Thursday, June 7, 2012 11:09 AM
  • 1. How .NET solved DLL Hell

    2. What is DLL Hell


    Mark Answered, if it solves your question and Vote if you found it helpful.
    Rohit Arora

    • Proposed as answer by cheong00Editor Friday, June 8, 2012 1:22 AM
    • Marked as answer by Mike Feng Monday, June 18, 2012 1:42 PM
    Thursday, June 7, 2012 11:10 AM
  • how .net solve Dll Hell problem?

    It made a new Hell for its assembiies. 
    Thursday, June 7, 2012 2:43 PM
  • I don't believe the framework does anything to solve the problem other than maintaining consistent interfaces for the same classes across all versions of .NET (unlike the JRE).

    Visual Studio project settings in your reference paths and properties can eliminate the problem.

    A cool feature with the Visual Studio debugger is that you can step into you managed assemblies (DLLs) to debug them (assuming a pdb file is generated) even if they are in a different language.


    Dan Randolph

    Thursday, June 7, 2012 8:35 PM
  • The Dll Hell problem is mostly related to Win32 code, the further back in time you go the worse it was. Prior to XP and Windows 2000 there was no protection of opertaing system Dlls. Anybody could bundle up some set of Microsoft OS Dlls and install them, the result mostly being chaos if you got it wrong. Plus there was the 9x line and the NT line, each with different versions of Dlls etc. Even later when OS files were protected, there is still issues like "I want to use an Access (or whatever) database and access it with (some data access method). How do I install <some Dll>". Somewhere there is probably a redist that you're allowed to give users to run to install some compatible set of those Dlls - that got better when nearly everything went into MDAC redist) but trying to find the package for those is still tricky. Plus of course Visual C++ users still need to redist and install the C++ runtime support for their version and SP.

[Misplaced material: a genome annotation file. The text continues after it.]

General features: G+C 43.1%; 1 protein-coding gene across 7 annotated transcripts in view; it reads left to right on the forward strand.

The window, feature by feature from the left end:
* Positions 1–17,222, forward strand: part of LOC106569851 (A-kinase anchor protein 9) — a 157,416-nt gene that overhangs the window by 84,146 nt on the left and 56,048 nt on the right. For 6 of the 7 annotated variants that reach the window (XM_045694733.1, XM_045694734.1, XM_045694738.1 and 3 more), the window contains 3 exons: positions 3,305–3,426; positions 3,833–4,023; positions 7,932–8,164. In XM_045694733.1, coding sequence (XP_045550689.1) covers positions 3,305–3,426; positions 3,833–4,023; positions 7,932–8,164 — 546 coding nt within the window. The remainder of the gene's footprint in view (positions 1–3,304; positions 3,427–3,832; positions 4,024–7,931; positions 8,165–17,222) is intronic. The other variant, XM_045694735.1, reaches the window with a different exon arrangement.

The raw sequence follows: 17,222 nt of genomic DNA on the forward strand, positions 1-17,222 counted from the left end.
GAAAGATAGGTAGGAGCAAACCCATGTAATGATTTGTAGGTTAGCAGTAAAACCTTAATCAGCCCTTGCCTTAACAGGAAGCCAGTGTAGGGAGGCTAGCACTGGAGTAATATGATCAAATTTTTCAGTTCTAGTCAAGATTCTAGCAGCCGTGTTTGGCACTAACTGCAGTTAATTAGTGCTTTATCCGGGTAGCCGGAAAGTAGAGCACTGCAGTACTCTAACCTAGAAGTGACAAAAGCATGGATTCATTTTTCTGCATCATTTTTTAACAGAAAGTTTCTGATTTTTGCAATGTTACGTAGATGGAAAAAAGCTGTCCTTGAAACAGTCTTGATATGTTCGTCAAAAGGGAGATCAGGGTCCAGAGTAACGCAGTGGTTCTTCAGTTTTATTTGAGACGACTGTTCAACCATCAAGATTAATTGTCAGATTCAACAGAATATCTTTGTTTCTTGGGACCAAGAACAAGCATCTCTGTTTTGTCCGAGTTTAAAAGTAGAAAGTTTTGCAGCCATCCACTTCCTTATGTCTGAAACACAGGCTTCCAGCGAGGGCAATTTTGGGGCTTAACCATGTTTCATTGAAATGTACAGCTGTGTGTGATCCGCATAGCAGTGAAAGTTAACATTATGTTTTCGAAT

If you're all in NET you install a framework and you should be done, that's it. If you reach out into Win32 code you need to install their prerequisites, C++ support, maybe VB6 runtime etc.


    Phil Wilson

    • Marked as answer by Mike Feng Monday, June 18, 2012 1:43 PM
    Thursday, June 7, 2012 10:36 PM
  • As long as you install everything through Windows Installer, it should be good. (The installer maintains reference count for each DLL, so when the last application that uses the DLL is uninstalled, it'd be cleaned away.) It doesn't really matter how many copies of DLL of the same name is installed, as long as their hash code is different it shall coexist, therefore we no longer need to afraid using a newer version component will introduce bug to another application using the same brand but older version of the component.

    The introduction of strong named assembly and SXS is godsend for the DLL hell problem.

    • Marked as answer by Mike Feng Monday, June 18, 2012 1:43 PM
    Friday, June 8, 2012 1:29 AM
    Answerer
  • In addition to the others, Be aware that this is a little bit different for VB developers then C# developers as the later uses default namespaces.

    If you face this problem with VB than set a default namespace using the project properties or include in all your code the namespace.


    Success
    Cor

    Friday, June 8, 2012 6:52 AM